How to Handle a Diabetic Shock Emergency
Test Blood Sugar
It’s nearly impossible to guess just where your blood sugar stands during a hypoglycemic episode, so check your levels right away. If your vision is beginning to suffer, or you’re too lightheaded to manage the task on your own, have someone help you check your blood sugar.
If there’s no one there to help, it’s a good idea to start treating your symptoms anyway with a small sugary snack, and then checking your blood sugar once you’ve regained some control.
Turn to Your Action Plan
Prepare for the worst by drawing up a diabetic shock action plan with the help of your doctor and nutritionist. Include clear steps to take, which foods to eat (and how much of each), and when and who to call for help.
Keep a glucagon rescue kit at home, and familiarize yourself with how to prepare and inject the solution. Having a set of medically sound steps to follow can help to keep you calm while you work to correct the problem, or wait for emergency personnel.
Ask for Help
There is no reason to deal with diabetic shock on your own. Put aside any worry or embarrassment, and ask for help.
It’s best to inform family and friends now of the signs of diabetic shock and how to help you treat it, so no time is wasted when a crisis hits. Remember the longer you wait, the more likely your symptoms will escalate, and an extra pair of helping hands can make a huge difference.
Preventing Blood Sugar Crises
There are several ways to wind up with too much insulin in your bloodstream, leading to hypoglycemic shock. In order to avoid the possibility of slipping into a diabetic coma, suffering brain damage, and even dying from the event, it’s vital you take action before the problem has a chance to gain ground.
Carefully Monitor Your Insulin
Taking in too much insulin can leave you with far too little glucose in your blood, which will deny your cells the fuel they need, and your body begins to shut down. Injecting too much insulin is an easy way to throw off the balance, so time your injections well and stick closely to your medication guidelines.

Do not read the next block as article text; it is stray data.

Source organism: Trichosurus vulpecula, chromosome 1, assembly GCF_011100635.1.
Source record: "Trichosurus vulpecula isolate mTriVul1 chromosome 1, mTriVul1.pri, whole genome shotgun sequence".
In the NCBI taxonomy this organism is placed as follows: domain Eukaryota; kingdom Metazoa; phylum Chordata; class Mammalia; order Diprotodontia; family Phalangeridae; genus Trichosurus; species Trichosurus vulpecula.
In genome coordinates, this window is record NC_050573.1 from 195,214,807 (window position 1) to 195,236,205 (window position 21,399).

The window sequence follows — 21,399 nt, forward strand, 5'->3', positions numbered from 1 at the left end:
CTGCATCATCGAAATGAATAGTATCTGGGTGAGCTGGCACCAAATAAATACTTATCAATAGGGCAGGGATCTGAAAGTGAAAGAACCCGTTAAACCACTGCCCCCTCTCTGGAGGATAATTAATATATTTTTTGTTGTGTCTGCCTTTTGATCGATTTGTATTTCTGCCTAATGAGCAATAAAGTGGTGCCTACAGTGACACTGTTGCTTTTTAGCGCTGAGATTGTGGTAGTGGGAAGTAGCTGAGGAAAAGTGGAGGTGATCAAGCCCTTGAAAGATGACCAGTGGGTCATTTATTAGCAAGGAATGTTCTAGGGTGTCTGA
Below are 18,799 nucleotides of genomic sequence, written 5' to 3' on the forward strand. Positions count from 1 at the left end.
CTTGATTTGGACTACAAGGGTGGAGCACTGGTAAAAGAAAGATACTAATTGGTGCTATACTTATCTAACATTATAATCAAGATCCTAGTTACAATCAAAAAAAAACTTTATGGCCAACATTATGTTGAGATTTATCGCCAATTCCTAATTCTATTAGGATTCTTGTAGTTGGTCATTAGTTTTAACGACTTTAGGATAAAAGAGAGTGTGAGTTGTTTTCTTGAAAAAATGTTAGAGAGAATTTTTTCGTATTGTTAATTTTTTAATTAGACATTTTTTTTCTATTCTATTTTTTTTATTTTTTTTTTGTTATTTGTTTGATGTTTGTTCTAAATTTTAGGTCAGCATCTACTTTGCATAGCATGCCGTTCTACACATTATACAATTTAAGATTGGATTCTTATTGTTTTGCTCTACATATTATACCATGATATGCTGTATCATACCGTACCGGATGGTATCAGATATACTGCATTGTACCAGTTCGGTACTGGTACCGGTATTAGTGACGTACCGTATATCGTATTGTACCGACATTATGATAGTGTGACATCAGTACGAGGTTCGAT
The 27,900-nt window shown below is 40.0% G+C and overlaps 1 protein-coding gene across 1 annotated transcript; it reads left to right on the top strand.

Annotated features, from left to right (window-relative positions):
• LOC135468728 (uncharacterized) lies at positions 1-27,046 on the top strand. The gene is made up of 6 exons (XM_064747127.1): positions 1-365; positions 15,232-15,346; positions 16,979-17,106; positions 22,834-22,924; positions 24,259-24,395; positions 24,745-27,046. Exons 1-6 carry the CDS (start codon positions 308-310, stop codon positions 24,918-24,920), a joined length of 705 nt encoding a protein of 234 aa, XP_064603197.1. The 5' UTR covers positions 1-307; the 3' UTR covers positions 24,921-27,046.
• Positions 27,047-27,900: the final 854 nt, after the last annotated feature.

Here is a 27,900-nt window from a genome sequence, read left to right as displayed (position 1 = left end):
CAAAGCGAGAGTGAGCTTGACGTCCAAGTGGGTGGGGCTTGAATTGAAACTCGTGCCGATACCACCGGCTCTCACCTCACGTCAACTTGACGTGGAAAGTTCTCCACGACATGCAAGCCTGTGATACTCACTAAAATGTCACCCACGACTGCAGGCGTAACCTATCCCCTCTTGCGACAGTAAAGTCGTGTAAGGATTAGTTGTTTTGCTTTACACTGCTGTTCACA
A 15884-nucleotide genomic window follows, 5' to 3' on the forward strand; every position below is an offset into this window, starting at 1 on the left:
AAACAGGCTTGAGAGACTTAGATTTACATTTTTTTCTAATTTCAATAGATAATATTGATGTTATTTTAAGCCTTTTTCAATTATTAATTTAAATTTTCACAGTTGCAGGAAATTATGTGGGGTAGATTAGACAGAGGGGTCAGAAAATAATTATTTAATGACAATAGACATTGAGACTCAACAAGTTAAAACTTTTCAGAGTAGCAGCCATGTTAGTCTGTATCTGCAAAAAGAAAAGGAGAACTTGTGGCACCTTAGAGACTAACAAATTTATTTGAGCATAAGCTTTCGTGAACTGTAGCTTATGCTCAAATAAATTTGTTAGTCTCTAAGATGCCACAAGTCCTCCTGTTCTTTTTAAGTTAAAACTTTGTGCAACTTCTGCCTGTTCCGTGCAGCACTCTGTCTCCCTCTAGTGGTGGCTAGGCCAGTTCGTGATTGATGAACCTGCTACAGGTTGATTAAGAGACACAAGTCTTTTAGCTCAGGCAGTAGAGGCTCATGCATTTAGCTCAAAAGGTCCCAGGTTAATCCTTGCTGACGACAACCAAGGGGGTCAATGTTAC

Insulin works hand-in-hand with food to keep your blood balanced and your body energized. If you don’t eat an appropriate meal after you take your insulin, you set the stage for hypoglycemia. Missing a meal is a serious mistake, but even waiting too long or not eating quite enough can cause a problem.
If you do develop symptoms of hypoglycemia, don’t try to make up for it by over-indulging; a small amount of the right types of sugary food is a much safer bet.
A small serving of juice, honey, dried fruit, or three to five glucose tablets will work more efficiently than a delayed meal. Keep some with you at all times.
Be Sensitive to Symptoms
You aren’t doing your body any favors when you ignore mild hypoglycemia symptoms, but some diabetics won’t catch the early warning signs before they build into something serious. This condition, known as hypoglycemia unawareness, usually affects long-time diabetics who have grown used to their disease.
It will do you well to pay very close attention to physiological changes, so you can swiftly test your blood glucose to identify and correct the problem.
Wear Your Medical ID
Diabetic shock can turn into a diabetic coma in a surprisingly short amount of time. If you lose consciousness during a hypoglycemic episode, you’ll need to count on the people around you to give you the care and attention your body needs.
Wearing a medical ID bracelet or necklace will provide critical info to friends, bystanders, emergency personnel, and doctors in case you can’t speak for yourself. There are even IDs that hold USB drives with your full medical record to aid in an emergency.
Taking Control Every Day
Since so many factors can play a role in your risk of diabetic shock, the more you know about your disease, the better you’ll be able to tailor your lifestyle accordingly.
For instance, exercise is an important part of diabetes management, but it can alter you blood sugar levels quite drastically — be sure you know how your body responds before making any drastic changes to your workout schedule.
It can be tricky to balance diet, medication, exercise, and other medical considerations to keep your diabetes in check, but a commitment to your health will make a significant difference now, and in the years to come. Make a pledge to put your health first, and keep learning about your condition to stay on top of your game and out of the diabetic danger zone.